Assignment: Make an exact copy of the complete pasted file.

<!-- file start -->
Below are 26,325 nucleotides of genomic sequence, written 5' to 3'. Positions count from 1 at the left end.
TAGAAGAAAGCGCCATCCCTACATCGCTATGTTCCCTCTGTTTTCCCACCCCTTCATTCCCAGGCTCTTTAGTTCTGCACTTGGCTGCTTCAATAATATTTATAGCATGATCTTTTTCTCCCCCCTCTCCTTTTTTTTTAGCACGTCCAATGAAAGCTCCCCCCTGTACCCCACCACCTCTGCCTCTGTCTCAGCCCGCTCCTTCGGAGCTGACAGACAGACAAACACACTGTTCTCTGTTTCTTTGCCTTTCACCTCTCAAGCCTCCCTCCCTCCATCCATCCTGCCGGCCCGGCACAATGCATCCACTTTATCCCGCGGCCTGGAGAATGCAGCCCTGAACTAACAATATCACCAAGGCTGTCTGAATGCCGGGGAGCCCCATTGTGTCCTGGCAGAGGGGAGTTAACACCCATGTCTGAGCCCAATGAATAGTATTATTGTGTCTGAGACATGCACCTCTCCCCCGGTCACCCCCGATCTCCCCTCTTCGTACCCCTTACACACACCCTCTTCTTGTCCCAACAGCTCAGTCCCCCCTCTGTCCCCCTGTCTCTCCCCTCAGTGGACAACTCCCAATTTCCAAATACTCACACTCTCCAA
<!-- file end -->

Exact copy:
Below are 26,325 nucleotides of genomic sequence, written 5' to 3'. Positions count from 1 at the left end.
TAGAAGAAAGCGCCATCCCTACATCGCTATGTTCCCTCTGTTTTCCCACCCCTTCATTCCCAGGCTCTTTAGTTCTGCACTTGGCTGCTTCAATAATATTTATAGCATGATCTTTTTCTCCCCCCTCTCCTTTTTTTTTAGCACGTCCAATGAAAGCTCCCCCCTGTACCCCACCACCTCTGCCTCTGTCTCAGCCCGCTCCTTCGGAGCTGACAGACAGACAAACACACTGTTCTCTGTTTCTTTGCCTTTCACCTCTCAAGCCTCCCTCCCTCCATCCATCCTGCCGGCCCGGCACAATGCATCCACTTTATCCCGCGGCCTGGAGAATGCAGCCCTGAACTAACAATATCACCAAGGCTGTCTGAATGCCGGGGAGCCCCATTGTGTCCTGGCAGAGGGGAGTTAACACCCATGTCTGAGCCCAATGAATAGTATTATTGTGTCTGAGACATGCACCTCTCCCCCGGTCACCCCCGATCTCCCCTCTTCGTACCCCTTACACACACCCTCTTCTTGTCCCAACAGCTCAGTCCCCCCTCTGTCCCCCTGTCTCTCCCCTCAGTGGACAACTCCCAATTTCCAAATACTCACACTCTCCAA